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Nactus acutus KRAUS, 2005

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Higher TaxaGekkonidae, Gekkota, Sauria, Squamata (lizards: geckos)
Common Names 
SynonymNactus acutus KRAUS 2005
Nactus acutus — PAPENFUSS et al. 2010 
DistributionPapua New Guinea (Louisiade Islands, Woodlark Island)

Type locality: on ridge on S side of Mt. Rossel, Rossel Island, 11.35552° S, 154.22459° E, 720 m elevation, Milne Bay Province, Papua New Guinea.  
TypesHolotype: BPBM 20755 (field tag FK 10213), non-reproductive male, collected by F. Kraus . 
DiagnosisDiagnosis: A medium (36.6 mm) species of Nactus lacking dorsal tubercles and
enlarged postnasals; and having granular, largely tricarinate dorsal and ventral scales; lamellate, unexpanded subdigital lamellae; 16 lamellae under the 4th toe; claws lying within four scales; granular postmentals; elongate first infralabials; a single row of scales between the orbit and supralabials; 5 supralabials to center of eye and 7 to rictus; 7 infralabials; keeled scales on the tail; elongate, slit-like ear opening; relatively narrow head (HW/HL = 0.64); long, narrow snout (EN/SV = 0.087, IN/SV = 0.033, EN/IN = 2.7); small eye (EE/SV = 0.055) and interorbital distance (ID/SV =0.063); relatively narrow tail (TW/TL = 0.10); four sternal/xiphisternal ribs; and uniformly dark gray dorsal color.

Comparison with other species: Nactus acutus may be distinguished from N. sphaerodactylodes in its larger size; 16 (vs. 10–13) lamellae under 4th toe; relatively narrow head, snout, and tail; relatively small eye and interorbital distance; carinate (vs. smooth) scales on tail; absence of enlarged postnasals; and narrow ear opening. From all other members of the genus except N. coindemirensis, N. acutus differs in 1) lacking rows of enlarged tubercles on the body, 2) having the claws lie within four (vs. two or three) scales, and 3) having elongate infralabials such that the mental extends no further posteriorly than the center of the first infralabials (vs. to or past suture with 2nd infralabial) and the suture between the first and second infralabials lies behind the center of the second supralabial (vs. at beginning of second supralabial). From N. coindemirensis, N. acutus differs in its elongate first infralabial as well as in having granular (vs. imbricate) ventral scales, carinate (vs. smooth) dorsal and ventral scales, lamellate (vs. granular) distal subdigital scales, unexpanded (vs. expanded) proximal subdigital lamellae, and 7 (vs. 10–11) infralabials. From the closely related N. vankampeni, N. acutus further differs in having tricarinate (vs. multicarinate) dorsal and ventral keeling, one (vs. two) scale row between orbit and supralabials, and four (vs. five) sternal/xiphisternal ribs.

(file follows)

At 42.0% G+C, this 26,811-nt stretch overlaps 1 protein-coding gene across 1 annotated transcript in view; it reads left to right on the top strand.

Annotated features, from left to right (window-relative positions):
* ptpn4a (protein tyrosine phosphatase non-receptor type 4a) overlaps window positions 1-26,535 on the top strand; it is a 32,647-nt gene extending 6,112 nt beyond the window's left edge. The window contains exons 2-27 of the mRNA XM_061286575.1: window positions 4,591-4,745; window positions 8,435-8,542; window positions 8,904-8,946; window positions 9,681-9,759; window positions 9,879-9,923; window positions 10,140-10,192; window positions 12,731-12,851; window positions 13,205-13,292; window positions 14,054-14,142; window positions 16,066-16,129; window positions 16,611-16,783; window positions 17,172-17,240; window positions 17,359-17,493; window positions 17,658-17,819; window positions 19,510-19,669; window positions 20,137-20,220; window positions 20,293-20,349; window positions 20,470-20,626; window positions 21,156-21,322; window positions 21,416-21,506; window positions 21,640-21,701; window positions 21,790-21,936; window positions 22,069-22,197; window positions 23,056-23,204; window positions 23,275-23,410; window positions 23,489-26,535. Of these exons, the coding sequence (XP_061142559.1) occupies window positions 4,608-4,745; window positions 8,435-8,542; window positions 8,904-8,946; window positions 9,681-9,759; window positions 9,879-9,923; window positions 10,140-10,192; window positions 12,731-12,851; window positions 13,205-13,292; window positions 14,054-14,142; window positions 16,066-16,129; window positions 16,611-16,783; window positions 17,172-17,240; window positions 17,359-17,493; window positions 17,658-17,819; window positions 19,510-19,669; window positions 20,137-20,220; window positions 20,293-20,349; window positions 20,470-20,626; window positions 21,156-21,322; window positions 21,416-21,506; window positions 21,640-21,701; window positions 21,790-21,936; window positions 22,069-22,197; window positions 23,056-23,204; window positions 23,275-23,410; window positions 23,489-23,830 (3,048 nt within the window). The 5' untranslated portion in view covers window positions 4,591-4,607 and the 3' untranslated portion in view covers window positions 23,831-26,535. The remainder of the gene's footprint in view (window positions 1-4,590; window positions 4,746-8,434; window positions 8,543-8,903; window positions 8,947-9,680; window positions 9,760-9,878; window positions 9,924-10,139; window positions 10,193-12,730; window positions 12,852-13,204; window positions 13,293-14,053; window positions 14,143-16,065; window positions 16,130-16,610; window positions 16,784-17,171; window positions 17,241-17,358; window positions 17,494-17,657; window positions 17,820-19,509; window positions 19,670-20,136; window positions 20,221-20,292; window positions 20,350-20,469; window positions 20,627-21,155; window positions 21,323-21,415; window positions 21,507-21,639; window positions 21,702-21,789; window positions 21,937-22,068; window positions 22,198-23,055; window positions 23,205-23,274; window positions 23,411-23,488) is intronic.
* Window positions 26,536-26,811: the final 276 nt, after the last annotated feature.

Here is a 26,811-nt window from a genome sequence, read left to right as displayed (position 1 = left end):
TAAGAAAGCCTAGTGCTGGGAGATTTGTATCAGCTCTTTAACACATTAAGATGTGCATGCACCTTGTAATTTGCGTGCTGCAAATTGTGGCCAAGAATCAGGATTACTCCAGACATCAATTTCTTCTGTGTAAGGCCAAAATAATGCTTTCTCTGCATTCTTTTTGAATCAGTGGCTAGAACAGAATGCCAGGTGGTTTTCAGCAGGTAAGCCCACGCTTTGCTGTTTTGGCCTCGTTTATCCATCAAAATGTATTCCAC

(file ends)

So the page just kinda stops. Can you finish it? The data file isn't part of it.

CommentAbundance: only known from the type specimen (Meiri et al. 2017). 
EtymologyThe name is a masculine Latin adjective meaning “sharp” and is in reference to the long, pointed snout of the species. 
  • HEINICKE, MATTHEW P.; ELI GREENBAUM, TODD R. JACKMAN, AARON M. BAUER 2010. Molecular Phylogenetics of Pacific Nactus (Squamata: Gekkota: Gekkonidae) and the Diphyly of Australian Species. Proceedings of the California Academy of Sciences, 61 (17): 633-646 - get paper here
  • Jackman, Todd R.; Aaron M. Bauer, Eli Greenbaum 2008. Phylogenetic relationships of geckos of the genus Nactus and their relatives (Squamata: Gekkonidae). Acta Herpetologica 3 (1): 1-18
  • Kraus, Fred 2005. The genus Nactus (Lacertilia: Gekkonidae): a phylogenetic analysis and description of two new species from the Papuan Region. Zootaxa 1061:1-28 - get paper here
  • Meiri, Shai; Aaron M. Bauer, Allen Allison, Fernando Castro-Herrera, Laurent Chirio, Guarino Colli, Indraneil Das, Tiffany M. Doan, Frank Glaw, Lee L. Grismer, Marinus Hoogmoed, Fred Kraus, Matthew LeBreton, Danny Meirte, Zoltán T. Nagy, Cristiano d 2017. Extinct, obscure or imaginary: the lizard species with the smallest ranges. Diversity and Distributions - get paper here
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